by Louis Cammarosano, Smaulgld:
Insured Vaulted Gold vs. Gold ETF Shares.
If you are buying gold for insurance against bad outcomes exchange traded funds (ETFs) have three major issues:
1. If the stock market closes or there is a bank holiday you have no access to trade your shares- when the market opens the price of gold could be dramatically higher or lower;
2. You have NO access whatsoever to EVER take physical delivery of ANY gold, unless you buy an inordinately high number of of shares. This may be an advantage in good times as the ETF covers the storage and insurance (in some cases) costs for you. In bad times, it could be a disadvantage;
3. If the ETF is mismanaged and goes bankrupt, you have a claim on the trust NOT a claim an any amount of gold.
If however you, buy allocated, vaulted insured gold and store it outside the banking system in the event of a bank holiday, stock market closure or bankruptcy of the depository, your gold is still available and title resides with you.
If you just want exposure to the price of gold ETFs are fine as trading vehicles.
Inflows to gold ETFs surged in the first half of 2016 as investors sought exposure to the price of gold.
The pithy version is you are not really buying gold when you buy a gold ETF, you are buying exposure to its price fluctuations.
From the GLD and SLV sales material
“SPDR Gold Shares are intended to offer investors a means of participating in the gold bullion market without the necessity of taking physical delivery of gold, and to buy and sell that interest through the trading of a security on a regulated stock exchange. The launch of SPDR Gold Shares was intended to lower many of the barriers, such as access, custody, and transaction costs, that had prevented some investors from investing in gold.”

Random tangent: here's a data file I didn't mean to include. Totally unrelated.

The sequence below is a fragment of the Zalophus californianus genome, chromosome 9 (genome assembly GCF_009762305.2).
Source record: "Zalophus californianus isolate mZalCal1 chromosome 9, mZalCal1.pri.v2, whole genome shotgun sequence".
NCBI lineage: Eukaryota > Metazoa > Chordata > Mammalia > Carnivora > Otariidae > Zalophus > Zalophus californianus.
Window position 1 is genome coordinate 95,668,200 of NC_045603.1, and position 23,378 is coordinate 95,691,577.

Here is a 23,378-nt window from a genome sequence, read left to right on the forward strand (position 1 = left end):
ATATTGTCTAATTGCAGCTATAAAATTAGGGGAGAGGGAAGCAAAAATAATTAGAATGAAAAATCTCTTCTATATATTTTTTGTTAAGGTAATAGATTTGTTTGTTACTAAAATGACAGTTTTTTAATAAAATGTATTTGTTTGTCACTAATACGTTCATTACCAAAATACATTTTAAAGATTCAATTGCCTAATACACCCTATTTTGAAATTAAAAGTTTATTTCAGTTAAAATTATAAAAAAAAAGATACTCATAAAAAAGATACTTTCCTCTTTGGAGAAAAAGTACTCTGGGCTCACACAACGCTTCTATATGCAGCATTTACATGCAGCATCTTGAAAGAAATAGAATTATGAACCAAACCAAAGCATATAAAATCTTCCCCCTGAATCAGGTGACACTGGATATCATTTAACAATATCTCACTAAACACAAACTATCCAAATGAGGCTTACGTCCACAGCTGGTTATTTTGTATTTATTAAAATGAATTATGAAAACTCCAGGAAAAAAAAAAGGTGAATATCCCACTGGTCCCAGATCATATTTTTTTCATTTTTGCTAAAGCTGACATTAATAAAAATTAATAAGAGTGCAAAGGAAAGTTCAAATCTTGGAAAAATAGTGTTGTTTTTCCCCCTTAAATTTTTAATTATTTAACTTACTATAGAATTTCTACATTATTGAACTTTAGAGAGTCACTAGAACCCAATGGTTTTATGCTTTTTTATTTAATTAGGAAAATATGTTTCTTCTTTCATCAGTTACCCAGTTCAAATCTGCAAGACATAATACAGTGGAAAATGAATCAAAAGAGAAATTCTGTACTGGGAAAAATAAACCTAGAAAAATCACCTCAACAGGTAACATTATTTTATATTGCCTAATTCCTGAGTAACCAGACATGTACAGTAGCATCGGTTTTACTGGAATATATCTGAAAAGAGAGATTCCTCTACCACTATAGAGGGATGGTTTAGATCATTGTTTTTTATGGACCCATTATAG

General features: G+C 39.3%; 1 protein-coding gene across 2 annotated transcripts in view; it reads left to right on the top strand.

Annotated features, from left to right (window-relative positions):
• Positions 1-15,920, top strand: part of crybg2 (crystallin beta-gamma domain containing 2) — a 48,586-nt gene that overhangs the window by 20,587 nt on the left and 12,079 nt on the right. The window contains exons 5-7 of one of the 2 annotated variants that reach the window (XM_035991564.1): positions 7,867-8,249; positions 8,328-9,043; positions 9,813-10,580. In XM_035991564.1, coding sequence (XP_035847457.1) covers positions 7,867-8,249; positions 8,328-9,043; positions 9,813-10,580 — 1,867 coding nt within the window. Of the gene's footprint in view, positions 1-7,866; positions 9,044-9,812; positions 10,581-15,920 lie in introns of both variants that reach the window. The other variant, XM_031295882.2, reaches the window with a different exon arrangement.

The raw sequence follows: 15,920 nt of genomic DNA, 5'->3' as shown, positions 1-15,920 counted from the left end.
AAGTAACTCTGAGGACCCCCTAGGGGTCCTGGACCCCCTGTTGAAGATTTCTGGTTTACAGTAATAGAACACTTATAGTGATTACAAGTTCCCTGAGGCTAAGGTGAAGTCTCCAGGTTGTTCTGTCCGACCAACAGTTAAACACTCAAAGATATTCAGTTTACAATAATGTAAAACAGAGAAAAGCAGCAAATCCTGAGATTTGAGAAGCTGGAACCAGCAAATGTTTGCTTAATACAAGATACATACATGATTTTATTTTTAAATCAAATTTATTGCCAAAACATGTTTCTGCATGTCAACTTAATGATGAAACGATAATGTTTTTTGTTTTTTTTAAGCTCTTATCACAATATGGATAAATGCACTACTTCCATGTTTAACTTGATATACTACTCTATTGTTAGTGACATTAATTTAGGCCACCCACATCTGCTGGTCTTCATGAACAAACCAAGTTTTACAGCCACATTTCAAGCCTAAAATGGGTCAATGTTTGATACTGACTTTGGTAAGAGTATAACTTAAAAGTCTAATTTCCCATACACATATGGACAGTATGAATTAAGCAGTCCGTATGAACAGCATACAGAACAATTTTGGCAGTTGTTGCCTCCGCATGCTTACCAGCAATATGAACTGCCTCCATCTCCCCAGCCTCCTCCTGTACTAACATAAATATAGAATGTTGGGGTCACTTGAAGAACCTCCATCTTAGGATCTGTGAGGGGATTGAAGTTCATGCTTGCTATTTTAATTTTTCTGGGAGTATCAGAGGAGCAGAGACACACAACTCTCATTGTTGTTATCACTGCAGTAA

Exposure (emphasis added, not ownership) to the day-to-day movement of the price of silver bullion”
The ETF promoters view the ability to ‘own’ gold without actually owning it as a feature, which it is if you are just trading it. It could also be viewed as a flaw if you want ownership/possession of precious metals.
An analogy: Gold ETFs are akin to buying water futures for price exposure. That work’s unless/until you need delivery of the water in case of a drought, then all you have is a claim on water worth an amount specified in a fiat currency, but no actual water to drink.
Please follow SGT Report on Twitter & help share the message.